We have many initiatives throughout our school that shine a spotlight on our collective responsibility to give back to the environment and teach us about the life systems that sustain us. Two of these initiatives are our honeybee colony habitat and our maple syrup program.
Struggling honeybee populations in the wild are a well-known concern, one that’s attributed to increasing disease and pesticide exposure and the diminishing access to a variety of pollens in rural communities. Given that about one-third of what we eat relies on honeybee pollination, humans and honeybees are interdependent. We are proud to have taken action by providing a safe habitat for a colony of these incredibly important members of our local ecosystems. Our 80,000 honeybees that call HTS their home survived the recent cold winter months. Some of our Grade 4 students helped to open up the hive and complete the maintenance tasks including cleaning up the hive and treating it with an antibiotic to prevent and protect the honeybees from mites which weaken them. The honeybees were also fed some sugar water to bridge the gap between now and when the flowers start blooming. The Queen bee will begin laying eggs to repopulate the colony in the next few weeks. The colony provided our community with 100 jars of delicious honey last fall, right before we wrapped them up for the winter. With spring upon us, they are ready to start the process again.
One of last year's Grade 5 intelligent giving project groups started a maple syrup program here on campus. Now in Grade 6, the same group wanted to continue the program and have been collecting sap every day since our return from March Break. We have been steadily boiling down the sap into delicious maple syrup and will have a booth set up outside of the Dining Hall during Earth Week to taste test our latest version of liquid gold!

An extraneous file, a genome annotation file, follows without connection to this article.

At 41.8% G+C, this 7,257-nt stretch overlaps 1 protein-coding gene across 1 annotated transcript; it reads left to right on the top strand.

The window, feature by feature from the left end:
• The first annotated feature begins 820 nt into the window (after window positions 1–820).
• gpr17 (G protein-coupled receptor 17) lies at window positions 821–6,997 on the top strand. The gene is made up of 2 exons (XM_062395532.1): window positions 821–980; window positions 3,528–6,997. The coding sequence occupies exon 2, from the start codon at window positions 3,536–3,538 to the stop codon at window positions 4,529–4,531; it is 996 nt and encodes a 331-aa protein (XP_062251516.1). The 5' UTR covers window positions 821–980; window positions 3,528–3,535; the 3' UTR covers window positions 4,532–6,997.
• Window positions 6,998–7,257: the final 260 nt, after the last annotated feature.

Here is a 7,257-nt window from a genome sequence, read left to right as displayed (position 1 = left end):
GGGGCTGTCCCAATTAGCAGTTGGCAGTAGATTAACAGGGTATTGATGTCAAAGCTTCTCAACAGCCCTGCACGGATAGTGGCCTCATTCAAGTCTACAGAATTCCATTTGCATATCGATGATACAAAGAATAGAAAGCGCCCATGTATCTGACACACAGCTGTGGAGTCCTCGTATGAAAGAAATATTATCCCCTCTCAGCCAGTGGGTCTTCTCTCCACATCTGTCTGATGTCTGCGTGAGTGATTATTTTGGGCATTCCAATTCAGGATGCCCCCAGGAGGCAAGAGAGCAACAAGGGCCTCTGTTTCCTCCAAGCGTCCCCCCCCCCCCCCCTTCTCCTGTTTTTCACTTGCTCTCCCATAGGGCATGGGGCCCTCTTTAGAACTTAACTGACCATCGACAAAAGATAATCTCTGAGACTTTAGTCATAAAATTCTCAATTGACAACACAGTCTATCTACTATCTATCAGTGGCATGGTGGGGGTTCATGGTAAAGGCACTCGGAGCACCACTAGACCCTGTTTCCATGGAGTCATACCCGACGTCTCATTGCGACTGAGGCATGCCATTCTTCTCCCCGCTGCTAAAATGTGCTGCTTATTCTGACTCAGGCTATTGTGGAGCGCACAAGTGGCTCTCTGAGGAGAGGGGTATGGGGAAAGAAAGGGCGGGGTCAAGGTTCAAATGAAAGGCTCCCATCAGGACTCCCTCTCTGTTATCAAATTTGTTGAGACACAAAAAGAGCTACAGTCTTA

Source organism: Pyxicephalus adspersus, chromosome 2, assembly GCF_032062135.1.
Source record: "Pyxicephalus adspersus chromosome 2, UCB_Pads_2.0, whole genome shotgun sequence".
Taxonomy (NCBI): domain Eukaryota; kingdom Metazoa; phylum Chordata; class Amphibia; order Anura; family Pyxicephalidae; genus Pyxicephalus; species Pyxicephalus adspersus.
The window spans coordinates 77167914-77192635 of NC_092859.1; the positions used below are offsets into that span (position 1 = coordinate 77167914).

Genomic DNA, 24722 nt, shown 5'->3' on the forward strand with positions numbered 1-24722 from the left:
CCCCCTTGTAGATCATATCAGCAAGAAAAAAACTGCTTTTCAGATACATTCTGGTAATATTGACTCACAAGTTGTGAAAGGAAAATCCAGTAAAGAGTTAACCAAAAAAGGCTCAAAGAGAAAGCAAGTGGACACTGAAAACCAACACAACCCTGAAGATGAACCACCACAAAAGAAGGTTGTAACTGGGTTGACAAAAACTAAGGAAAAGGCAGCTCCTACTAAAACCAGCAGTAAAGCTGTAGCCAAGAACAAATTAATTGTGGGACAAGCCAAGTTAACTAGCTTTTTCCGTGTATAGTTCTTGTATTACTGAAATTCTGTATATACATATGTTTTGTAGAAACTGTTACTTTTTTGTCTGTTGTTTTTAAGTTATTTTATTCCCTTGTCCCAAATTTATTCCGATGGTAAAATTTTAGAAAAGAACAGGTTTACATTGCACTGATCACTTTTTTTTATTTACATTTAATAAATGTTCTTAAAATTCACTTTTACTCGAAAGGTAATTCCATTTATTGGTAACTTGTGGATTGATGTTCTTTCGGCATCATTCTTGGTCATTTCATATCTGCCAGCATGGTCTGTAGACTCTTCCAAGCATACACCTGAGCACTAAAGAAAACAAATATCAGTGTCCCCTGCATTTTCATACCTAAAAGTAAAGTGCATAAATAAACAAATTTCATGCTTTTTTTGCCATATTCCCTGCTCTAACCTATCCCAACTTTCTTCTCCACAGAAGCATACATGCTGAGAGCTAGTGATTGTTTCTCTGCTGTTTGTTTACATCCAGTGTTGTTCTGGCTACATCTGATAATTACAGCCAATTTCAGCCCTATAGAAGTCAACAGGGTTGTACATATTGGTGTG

HTS is celebrating Earth Week from Monday, April 15, to Thursday, April 18, 2019. Students and staff will participate in a campus clean-up, an hour with no power, presentation of our waste audit analysis, a battery drive, an e-waste collection drive and a carpool day. Our Senior School Ecoteam students will mentor Lower School students by running a series of workshops including tree planting, vermicomposting, planting flowers, making seed balls, building solar cars and habitat boxes, making an edible landfill and doing nature art. Students and staff will also participate in a Sharing Day where all funds raised will be donated to Friends of the Rouge to buy trees for our forest and wildflowers for our new pollinator gardens that will support the health and wellness of our honeybees.